Builder confidence in the market for newly built, single-family homes rose for a fourth consecutive month in September to a nine-year high.
The National Association of Home Builders/Wells Fargo Housing Market Index, released Wednesday, hit 59 — the highest level since November 2005.
Ironically, despite this week’s gains, mortgage applications are at a 14-year low.
“Since early summer, builders in many markets across the nation have been reporting that buyer interest and traffic have picked up, which is a positive sign that the housing market is moving in the right direction,” said NAHB Chairman Kevin Kelly, a home builder and developer from Wilmington, Delaware.
“While a firming job market is helping to unleash pent-up demand for new homes and contributing to a gradual, upward trend in builder confidence, we are still not seeing much activity from first-time homebuyers,” said NAHB Chief Economist David Crowe. “Other factors impeding the pace of the housing recovery include persistently tight credit conditions for consumers and rising costs for materials, lots and labor.”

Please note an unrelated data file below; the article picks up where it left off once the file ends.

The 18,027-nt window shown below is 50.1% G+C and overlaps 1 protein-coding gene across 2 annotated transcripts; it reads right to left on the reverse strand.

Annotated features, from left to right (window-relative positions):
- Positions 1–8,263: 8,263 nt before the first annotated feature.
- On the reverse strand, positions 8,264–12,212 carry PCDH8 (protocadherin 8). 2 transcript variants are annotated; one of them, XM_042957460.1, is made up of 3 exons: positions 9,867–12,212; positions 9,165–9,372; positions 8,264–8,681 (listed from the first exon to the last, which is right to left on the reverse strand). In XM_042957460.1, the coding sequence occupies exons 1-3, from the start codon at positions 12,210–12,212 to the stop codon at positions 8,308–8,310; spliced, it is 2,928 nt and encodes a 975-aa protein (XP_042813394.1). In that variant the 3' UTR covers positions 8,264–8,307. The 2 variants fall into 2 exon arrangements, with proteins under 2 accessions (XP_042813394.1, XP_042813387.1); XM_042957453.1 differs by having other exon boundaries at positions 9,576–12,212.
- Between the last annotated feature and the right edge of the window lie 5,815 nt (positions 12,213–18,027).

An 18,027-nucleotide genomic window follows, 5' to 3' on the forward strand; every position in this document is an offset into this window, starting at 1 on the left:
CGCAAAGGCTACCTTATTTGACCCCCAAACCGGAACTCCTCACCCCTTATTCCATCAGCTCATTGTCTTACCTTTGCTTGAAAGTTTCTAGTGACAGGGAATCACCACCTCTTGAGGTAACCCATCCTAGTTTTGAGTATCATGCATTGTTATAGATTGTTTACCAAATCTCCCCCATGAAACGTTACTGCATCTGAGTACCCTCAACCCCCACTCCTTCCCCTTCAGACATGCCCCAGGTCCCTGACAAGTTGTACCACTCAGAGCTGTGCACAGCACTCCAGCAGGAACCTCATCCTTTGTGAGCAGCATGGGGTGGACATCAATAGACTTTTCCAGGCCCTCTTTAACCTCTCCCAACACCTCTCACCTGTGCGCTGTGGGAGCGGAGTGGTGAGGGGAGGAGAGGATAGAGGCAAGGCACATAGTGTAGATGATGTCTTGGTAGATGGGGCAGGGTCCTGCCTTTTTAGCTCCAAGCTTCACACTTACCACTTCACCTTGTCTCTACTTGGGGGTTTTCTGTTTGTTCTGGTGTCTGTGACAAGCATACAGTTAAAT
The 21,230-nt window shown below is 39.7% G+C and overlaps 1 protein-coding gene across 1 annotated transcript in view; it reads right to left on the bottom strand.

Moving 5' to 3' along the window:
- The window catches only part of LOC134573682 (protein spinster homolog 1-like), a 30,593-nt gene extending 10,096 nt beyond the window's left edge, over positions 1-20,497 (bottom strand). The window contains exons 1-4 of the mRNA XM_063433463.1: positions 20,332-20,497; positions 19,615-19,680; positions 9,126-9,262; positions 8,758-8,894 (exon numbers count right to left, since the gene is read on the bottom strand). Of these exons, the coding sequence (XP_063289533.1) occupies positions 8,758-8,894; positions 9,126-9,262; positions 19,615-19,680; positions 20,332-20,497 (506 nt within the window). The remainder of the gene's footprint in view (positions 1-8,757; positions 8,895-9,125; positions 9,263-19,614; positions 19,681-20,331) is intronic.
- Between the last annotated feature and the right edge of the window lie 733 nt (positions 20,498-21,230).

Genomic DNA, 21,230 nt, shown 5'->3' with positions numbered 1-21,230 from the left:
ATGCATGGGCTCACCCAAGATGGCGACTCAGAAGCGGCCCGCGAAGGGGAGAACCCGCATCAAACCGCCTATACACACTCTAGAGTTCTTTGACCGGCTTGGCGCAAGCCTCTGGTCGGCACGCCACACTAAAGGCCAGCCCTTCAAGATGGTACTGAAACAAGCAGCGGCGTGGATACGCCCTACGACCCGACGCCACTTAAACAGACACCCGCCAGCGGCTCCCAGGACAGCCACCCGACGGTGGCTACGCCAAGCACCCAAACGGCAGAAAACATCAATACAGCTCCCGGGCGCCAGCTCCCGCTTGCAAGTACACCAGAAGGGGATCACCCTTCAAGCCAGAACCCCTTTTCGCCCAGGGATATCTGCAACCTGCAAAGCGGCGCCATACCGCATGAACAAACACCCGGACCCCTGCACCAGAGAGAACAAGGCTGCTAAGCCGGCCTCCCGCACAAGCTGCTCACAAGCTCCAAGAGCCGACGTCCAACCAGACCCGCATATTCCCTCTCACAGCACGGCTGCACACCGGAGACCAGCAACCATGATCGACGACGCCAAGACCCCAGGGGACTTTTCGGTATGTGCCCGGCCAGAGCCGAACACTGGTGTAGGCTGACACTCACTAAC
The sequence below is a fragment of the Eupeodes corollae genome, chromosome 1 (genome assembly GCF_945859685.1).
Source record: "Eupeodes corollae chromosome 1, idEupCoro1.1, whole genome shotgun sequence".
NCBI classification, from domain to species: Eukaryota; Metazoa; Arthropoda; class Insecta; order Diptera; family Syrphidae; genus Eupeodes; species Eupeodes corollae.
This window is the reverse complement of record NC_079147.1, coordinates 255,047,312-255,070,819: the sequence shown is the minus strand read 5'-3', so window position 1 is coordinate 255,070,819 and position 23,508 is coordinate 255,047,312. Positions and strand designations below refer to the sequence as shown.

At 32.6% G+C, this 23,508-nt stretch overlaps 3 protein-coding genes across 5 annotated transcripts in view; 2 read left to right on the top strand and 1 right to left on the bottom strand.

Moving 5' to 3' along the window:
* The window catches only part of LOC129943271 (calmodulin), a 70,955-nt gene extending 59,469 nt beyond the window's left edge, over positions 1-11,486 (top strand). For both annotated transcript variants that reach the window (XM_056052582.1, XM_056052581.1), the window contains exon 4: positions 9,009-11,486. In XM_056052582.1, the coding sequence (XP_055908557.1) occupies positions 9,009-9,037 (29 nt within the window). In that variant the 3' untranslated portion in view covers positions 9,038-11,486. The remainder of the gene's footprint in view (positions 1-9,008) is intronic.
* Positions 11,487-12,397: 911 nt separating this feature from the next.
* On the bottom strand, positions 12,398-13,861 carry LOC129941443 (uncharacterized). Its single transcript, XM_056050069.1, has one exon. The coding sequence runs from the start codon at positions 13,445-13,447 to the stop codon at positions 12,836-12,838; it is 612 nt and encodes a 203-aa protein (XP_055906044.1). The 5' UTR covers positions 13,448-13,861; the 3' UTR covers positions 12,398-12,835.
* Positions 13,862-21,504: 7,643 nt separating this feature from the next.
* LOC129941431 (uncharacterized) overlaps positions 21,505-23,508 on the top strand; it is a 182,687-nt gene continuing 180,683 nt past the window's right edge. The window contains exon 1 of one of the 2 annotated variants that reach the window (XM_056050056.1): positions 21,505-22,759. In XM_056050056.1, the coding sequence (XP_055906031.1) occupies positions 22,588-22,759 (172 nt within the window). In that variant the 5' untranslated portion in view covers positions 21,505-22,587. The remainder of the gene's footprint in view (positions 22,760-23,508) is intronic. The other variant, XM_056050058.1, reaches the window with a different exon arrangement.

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Derived from a monthly survey that NAHB has been conducting for 30 years, the NAHB/Wells Fargo Housing Market Index gauges builder perceptions of current single-family home sales and sales expectations for the next six months as “good,” “fair” or “poor.” The survey also asks builders to rate traffic of prospective buyers as “high to very high,” “average” or “low to very low.”
Scores from each component are then used to calculate a seasonally adjusted index where any number over 50 indicates that more builders view conditions as good than poor.
All three HMI components posted gains in September. The indices gauging current sales conditions and traffic of prospective buyers each rose five points to 63 and 47, respectively. The index gauging expectations for future sales increased two points to 67.
Builder confidence also rose across every region of the country in September. Looking at the three-month moving average for each region, the Midwest registered a five-point gain to 59, the South posted a four-point increase to 56, the Northeast recorded a three-point gain to 41 and the West posted a two-point increase to 58.